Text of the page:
When we turned aside from hunting and gathering tree crops to sedentary living allowed by grain and grass growing, termed the Agricultural Revolution, we opened Pandora’s box anew. Yes, some of us got money, power, population, civilization, and cities but according to the evolutionary record preached by Jared Diamond, author of Guns, Germs, and Steel, we also got stratification and specialization of human social roles, a debilitating diet, and pandemic diseases along with that loaf of San Francisco French bread.

So back home here we have the 31st Annual Grafting Workshop & Scion and Seed Exchange to the rescue. This local event is the present culmination of people’s use of natural selection from that Edenic garden apple, of our botanical, genetic heritage to locally adaptable trees. Over the last 31 years we (Barbara, Rob, Patrick Schafer, and Mark Albert, Linda Mac Elwee, Andy Balastracci, Richard Jeske, Tim Bates, and others, have sold around 500 plus apple, pear, peach, plum, cherry, walnut, and other root stocks each year. These have been grafted and dispersed widely by mostly local people in Mendocino County, making for about 16,000 trees with perhaps an overall survival rate of 75%.   This humble legacy is bearing untold tons of fruit, blossoms, seeds, wood, leaves, organic matter, oxygen, shade, fragrance, and beauty, thanks to all those curious bipeds that have been coming over the decades to participate in this ancient ritual. We are a vector force for fruitfulness. We most especially include grafters, seeders, and scions of the ridges, foothills, and valley floor of Anderson Valley and Mendocino County who throughout the years have been adding to their and our food abundance. This process of gathering the seeds and scions of interesting, new, and old varieties and passing them on for propagation, is a similar process to the myna bird eating a guava and spreading the seed along the forest floor, but it is not nearly as anal.

I need to digress here to encounter the unnatural selection, the big GMO, which, at first glance, might appear just an accelerated form of natural selection but in fact GMO takes a chancy detour right out of the evolutionary record and process, which is the record of life on earth. The way this GMO corporate for profits story goes is that we just got smarter than nature, and thru applied technology have created the new series of wonders of the world: the sheep genes in ‘farm’ raised salmon, or the unfreezable potato, or the Hollywood terminator gene that is supposed to trump all other life forms from competing with Monsanto super corn or soy genes. (How dare they!)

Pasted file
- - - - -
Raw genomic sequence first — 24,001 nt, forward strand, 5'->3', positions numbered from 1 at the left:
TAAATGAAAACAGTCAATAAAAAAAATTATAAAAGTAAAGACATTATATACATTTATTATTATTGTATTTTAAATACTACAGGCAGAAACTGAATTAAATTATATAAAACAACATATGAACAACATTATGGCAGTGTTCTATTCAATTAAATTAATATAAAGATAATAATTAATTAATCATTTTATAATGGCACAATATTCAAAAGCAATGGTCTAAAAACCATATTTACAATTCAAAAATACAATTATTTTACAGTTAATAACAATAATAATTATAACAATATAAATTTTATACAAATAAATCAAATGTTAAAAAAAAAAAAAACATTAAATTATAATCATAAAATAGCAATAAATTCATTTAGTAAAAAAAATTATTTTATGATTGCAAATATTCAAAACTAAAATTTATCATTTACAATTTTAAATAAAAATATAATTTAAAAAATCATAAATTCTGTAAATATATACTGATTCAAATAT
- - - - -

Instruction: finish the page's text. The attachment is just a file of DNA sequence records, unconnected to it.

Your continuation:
Some futurists say there is no going back for us moderns, its space colonies or bust. But as I read the geologic score we have gone back five times—five relatively severe to almost complete extinctions--in our planetary evolutionary past and we survived with modifications. Yes we are almost certain with our curious hubris to go for a sixth major planetary extinction, brought to us this time by our very own Sapiens sapiens species. No worries, the seventh time is a charm! Yet how can this apparent intentional suicide be when our natural purpose is survival as a species? We can’t win even the dating game, which insures the continuity of progeny. It seems to me there might be an option to appreciate what we have and use it better. Do we really have to give all for the monolithic pleasure of a Big Mac? Come to the workshop to find out.

(For more information of the 31st annual Fruit Tree Grafting Workshop & Seed and Scion Exchange or for the previous articles in this series, please go to In two weeks Tom Melcher will feature Patrick Schafer and his Arboreum Nursery in an interview for Connecting With Local Food #17.)